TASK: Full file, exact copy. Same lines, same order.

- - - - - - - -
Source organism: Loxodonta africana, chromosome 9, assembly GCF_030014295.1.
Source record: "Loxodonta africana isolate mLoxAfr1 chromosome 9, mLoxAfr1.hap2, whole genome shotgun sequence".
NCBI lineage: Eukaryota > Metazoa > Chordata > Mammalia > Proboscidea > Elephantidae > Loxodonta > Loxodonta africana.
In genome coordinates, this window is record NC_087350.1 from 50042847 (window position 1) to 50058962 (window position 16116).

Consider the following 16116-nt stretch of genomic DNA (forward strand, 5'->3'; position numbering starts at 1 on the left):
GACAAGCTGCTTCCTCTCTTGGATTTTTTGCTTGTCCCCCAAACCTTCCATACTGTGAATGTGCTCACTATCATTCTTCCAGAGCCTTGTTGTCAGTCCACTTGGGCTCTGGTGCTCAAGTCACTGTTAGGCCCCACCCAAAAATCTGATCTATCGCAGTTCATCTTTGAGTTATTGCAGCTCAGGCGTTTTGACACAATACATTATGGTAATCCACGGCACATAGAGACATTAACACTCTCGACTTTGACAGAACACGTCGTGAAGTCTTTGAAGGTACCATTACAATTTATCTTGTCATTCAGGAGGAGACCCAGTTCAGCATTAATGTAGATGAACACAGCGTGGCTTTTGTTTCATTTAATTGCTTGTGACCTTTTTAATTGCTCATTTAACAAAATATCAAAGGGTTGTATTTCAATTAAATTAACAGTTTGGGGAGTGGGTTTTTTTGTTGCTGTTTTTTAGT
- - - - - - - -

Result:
Source organism: Loxodonta africana, chromosome 9, assembly GCF_030014295.1.
Source record: "Loxodonta africana isolate mLoxAfr1 chromosome 9, mLoxAfr1.hap2, whole genome shotgun sequence".
NCBI lineage: Eukaryota > Metazoa > Chordata > Mammalia > Proboscidea > Elephantidae > Loxodonta > Loxodonta africana.
In genome coordinates, this window is record NC_087350.1 from 50042847 (window position 1) to 50058962 (window position 16116).

Consider the following 16116-nt stretch of genomic DNA (forward strand, 5'->3'; position numbering starts at 1 on the left):
GACAAGCTGCTTCCTCTCTTGGATTTTTTGCTTGTCCCCCAAACCTTCCATACTGTGAATGTGCTCACTATCATTCTTCCAGAGCCTTGTTGTCAGTCCACTTGGGCTCTGGTGCTCAAGTCACTGTTAGGCCCCACCCAAAAATCTGATCTATCGCAGTTCATCTTTGAGTTATTGCAGCTCAGGCGTTTTGACACAATACATTATGGTAATCCACGGCACATAGAGACATTAACACTCTCGACTTTGACAGAACACGTCGTGAAGTCTTTGAAGGTACCATTACAATTTATCTTGTCATTCAGGAGGAGACCCAGTTCAGCATTAATGTAGATGAACACAGCGTGGCTTTTGTTTCATTTAATTGCTTGTGACCTTTTTAATTGCTCATTTAACAAAATATCAAAGGGTTGTATTTCAATTAAATTAACAGTTTGGGGAGTGGGTTTTTTTGTTGCTGTTTTTTAGT